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Alcohol To Go Sales in Texas - A Genius Move or a Dangerous Compromise?

In the early days of the pandemic, Texas Governor Greg Abbott issued various executive orders. One such declaration was intended to ease the financial burden on restaurants and bars by allowing Alcohol To Go Sales. When restaurant dining rooms and bars were allowed to re-open, Alcohol To Go Sales were allowed to continue. And the masses celebrated. For many, Margaritas to go from your favorite Tex-Mex Restaurant seems almost too good to be true.

The Texas Legislature recently convened for its biennial session. Of particular interest is Senate Bill 298 which would make Alcohol To Go Sales permanent.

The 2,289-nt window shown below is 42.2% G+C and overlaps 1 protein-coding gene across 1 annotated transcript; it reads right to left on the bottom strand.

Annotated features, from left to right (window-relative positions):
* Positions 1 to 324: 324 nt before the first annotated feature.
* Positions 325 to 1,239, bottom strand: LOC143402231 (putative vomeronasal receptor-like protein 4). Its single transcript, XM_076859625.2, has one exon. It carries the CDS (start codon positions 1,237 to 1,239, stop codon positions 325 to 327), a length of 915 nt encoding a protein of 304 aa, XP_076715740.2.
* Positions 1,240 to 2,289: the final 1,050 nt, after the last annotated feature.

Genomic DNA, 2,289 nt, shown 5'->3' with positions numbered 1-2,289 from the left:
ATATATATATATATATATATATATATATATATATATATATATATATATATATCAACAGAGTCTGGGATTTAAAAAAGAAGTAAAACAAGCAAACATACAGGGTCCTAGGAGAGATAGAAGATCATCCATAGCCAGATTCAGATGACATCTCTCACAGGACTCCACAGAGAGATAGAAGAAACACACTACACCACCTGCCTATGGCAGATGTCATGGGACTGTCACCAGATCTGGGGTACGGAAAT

A draft of an initial version of the bill can be found at: 87(R) SB 298 - Introduced version (texas.gov)


The Texas Dram Shop Act, which has been on the books in Texas since 1987, provides an avenue to hold alcohol provider establishments liable for selling alcohol to obviously intoxicated persons.


It seems that liability considerations for the restaurant or bar operator increase exponentially when the customer is picking up alcohol to go curbside. As time goes on, restaurants and bars will have to pay a great deal more attention to their processes and procedures for delivering alcohol to customers on the go. Otherwise, these establishments will almost certainly face dram shop claims that they would not have encountered by virtue of the previous prohibition on Alcohol To Go Sales.


In case you were not sure how the Governor feels about the idea of making Alcohol To Go Sales as permanent thing, we offer Exhibit A from his Twitter feed:




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